- Associated Press - Wednesday, October 8, 2014

NEW YORK (AP) - A judge, over government objections, on Wednesday granted a Libyan man facing terrorism charges a hearing to prove his claims that his statements to the FBI were coerced.

U.S. District Judge Lewis A. Kaplan scheduled a hearing for Oct. 15 several hours after listening to oral arguments from lawyers in the case.

Abu Anas al-Libi has asked the judge to suppress statements he made on his plane ride to America a week after he was snatched off the streets of the Libyan capital, Tripoli, in October 2013. He said the statements were coerced because he felt as though he had to answer questions from the FBI after he was abused physically and psychologically by people he thought were CIA agents on the U.S.S. San Antonio in the Mediterranean for a week.

Al-Libi has pleaded not guilty to charges he conspired in the bombings of two U.S. embassies in Africa in 1998. The attacks killed 224 people, including a dozen Americans. Trial is scheduled to start Nov. 3 for al-Libi and another defendant, though defense lawyers have asked that it be delayed.

In a written declaration submitted to the court in September, al-Libi said he was told on the ship that his interrogation would last 15 to 16 weeks.

“I was certain that, if lucky, I would end up at Guantanamo Bay, but more likely at a CIA torture prison,” he wrote.

At Wednesday’s hearing, the judge said al-Libi’s and his lawyer’s claims seemed “at least slightly hyperbolic” and contained a “lot of rhetoric and exaggeration.” He noted that there were no claims that al-Libi was put in stressful positions or was forced to stand for 24 hours, only that he was not given a bed and was forced to rest on a blanket on the floor when he was not being questioned.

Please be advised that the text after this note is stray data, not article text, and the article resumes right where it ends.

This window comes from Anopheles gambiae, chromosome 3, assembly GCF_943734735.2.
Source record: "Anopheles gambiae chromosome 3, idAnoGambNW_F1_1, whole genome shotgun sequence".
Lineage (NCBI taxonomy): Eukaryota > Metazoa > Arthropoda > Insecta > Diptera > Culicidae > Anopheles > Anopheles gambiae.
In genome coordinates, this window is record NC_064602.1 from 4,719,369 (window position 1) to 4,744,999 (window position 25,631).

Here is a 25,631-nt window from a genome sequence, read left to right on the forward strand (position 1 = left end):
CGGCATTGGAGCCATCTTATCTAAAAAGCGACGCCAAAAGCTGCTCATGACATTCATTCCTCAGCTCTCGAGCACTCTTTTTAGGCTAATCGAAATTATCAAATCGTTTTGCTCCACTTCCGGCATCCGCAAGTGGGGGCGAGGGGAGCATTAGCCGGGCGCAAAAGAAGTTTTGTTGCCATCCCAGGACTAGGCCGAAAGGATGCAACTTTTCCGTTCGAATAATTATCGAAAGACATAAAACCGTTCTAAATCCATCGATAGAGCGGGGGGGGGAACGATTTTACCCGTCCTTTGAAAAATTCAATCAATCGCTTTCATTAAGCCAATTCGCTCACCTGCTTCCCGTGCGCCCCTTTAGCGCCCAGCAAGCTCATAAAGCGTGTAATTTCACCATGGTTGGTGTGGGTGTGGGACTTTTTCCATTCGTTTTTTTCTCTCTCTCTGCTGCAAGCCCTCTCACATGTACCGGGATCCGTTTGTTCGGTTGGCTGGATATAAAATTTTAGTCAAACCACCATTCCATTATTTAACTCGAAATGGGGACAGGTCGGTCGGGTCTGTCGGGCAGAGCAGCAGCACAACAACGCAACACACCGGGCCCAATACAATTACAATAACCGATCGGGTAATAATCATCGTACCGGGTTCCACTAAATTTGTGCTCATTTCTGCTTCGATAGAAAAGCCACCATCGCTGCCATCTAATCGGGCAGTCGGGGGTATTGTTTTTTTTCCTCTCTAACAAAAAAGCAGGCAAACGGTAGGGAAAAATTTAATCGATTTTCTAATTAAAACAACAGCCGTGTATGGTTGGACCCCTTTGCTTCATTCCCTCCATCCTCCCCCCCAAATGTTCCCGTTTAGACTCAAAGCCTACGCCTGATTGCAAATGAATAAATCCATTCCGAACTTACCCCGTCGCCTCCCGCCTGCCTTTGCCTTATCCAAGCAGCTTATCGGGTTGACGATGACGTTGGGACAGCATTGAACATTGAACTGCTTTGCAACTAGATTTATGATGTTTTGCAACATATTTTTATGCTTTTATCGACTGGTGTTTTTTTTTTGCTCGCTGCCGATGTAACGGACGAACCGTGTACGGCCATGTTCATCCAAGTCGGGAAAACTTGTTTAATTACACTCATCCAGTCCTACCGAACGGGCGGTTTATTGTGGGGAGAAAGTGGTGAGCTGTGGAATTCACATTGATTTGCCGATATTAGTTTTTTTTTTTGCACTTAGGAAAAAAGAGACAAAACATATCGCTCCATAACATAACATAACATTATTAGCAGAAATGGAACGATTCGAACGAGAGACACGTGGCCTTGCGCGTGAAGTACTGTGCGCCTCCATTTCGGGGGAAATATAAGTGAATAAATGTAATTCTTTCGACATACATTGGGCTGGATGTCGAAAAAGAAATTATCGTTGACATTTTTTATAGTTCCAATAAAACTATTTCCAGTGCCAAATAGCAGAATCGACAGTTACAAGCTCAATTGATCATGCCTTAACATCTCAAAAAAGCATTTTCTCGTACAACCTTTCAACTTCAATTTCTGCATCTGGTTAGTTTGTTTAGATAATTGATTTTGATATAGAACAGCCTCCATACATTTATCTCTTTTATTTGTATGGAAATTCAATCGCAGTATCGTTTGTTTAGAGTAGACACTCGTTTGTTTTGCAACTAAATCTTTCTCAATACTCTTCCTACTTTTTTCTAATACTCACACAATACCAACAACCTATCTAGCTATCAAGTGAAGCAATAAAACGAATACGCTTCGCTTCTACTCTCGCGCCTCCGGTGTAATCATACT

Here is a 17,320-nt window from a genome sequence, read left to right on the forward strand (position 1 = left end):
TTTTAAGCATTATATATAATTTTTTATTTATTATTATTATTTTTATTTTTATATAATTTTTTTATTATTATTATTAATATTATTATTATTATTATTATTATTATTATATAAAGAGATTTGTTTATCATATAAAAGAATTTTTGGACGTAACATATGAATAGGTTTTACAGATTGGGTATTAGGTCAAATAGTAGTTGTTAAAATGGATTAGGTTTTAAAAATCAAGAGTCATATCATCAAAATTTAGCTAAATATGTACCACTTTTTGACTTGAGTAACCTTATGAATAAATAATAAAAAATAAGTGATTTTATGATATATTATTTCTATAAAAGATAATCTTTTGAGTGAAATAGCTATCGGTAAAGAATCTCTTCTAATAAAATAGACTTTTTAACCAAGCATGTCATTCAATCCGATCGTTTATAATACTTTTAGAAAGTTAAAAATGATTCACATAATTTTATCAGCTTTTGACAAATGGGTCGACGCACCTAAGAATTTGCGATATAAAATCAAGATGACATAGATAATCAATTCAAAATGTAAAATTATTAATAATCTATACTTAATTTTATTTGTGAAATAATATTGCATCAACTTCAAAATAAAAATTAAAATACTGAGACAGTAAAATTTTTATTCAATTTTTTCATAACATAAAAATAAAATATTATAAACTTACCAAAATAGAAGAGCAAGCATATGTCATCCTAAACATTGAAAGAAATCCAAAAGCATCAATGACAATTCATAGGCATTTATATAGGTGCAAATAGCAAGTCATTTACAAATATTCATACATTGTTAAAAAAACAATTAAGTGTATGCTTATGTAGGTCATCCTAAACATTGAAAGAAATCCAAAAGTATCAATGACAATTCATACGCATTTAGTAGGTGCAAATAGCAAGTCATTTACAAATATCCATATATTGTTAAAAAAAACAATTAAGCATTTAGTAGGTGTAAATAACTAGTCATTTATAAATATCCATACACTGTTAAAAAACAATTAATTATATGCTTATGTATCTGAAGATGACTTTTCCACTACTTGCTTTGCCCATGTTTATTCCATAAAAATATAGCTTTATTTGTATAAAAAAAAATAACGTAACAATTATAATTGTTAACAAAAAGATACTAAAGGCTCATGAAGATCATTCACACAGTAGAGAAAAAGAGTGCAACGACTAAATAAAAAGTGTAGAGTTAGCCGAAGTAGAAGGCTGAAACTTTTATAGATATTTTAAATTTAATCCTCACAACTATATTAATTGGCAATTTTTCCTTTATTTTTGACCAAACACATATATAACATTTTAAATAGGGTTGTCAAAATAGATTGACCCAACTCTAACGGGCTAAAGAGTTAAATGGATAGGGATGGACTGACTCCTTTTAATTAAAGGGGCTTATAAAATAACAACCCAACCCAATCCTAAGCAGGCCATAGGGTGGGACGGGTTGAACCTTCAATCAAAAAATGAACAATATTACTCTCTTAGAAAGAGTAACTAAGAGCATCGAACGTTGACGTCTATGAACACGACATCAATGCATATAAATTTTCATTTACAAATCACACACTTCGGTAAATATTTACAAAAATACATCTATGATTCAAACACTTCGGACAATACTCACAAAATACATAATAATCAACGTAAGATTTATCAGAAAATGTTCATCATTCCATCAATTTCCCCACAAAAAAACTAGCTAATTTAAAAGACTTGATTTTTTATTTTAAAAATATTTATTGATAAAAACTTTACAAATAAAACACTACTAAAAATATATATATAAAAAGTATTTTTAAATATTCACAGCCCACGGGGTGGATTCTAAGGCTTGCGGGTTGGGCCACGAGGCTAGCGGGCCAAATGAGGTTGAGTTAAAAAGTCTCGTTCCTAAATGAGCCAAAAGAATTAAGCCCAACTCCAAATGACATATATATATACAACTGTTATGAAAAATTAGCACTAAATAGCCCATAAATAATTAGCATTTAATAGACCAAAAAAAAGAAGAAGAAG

“Correct me if I’m wrong,” the judge told defense attorney Bernard Kleinman, “he does not claim anyone laid a hand on him from the time he got on the San Antonio until you appeared in this courtroom.”

The lawyer said the judge was right but al-Libi was in great fear because his interrogators on the ship told him he would face increasingly more difficult treatment.

Assistant U.S. Attorney Nicholas Lewin argued that what happened to al-Libi on the ship did not matter as long as he was properly instructed about his rights by the FBI once he was taken into custody. He said a hearing was unnecessary.

“He understood his rights,” Lewin said. “He waived his rights.”

The judge said he was obliged to look at all the circumstances but limited testimony at next week’s hearing to what happened once al-Libi was in FBI custody.

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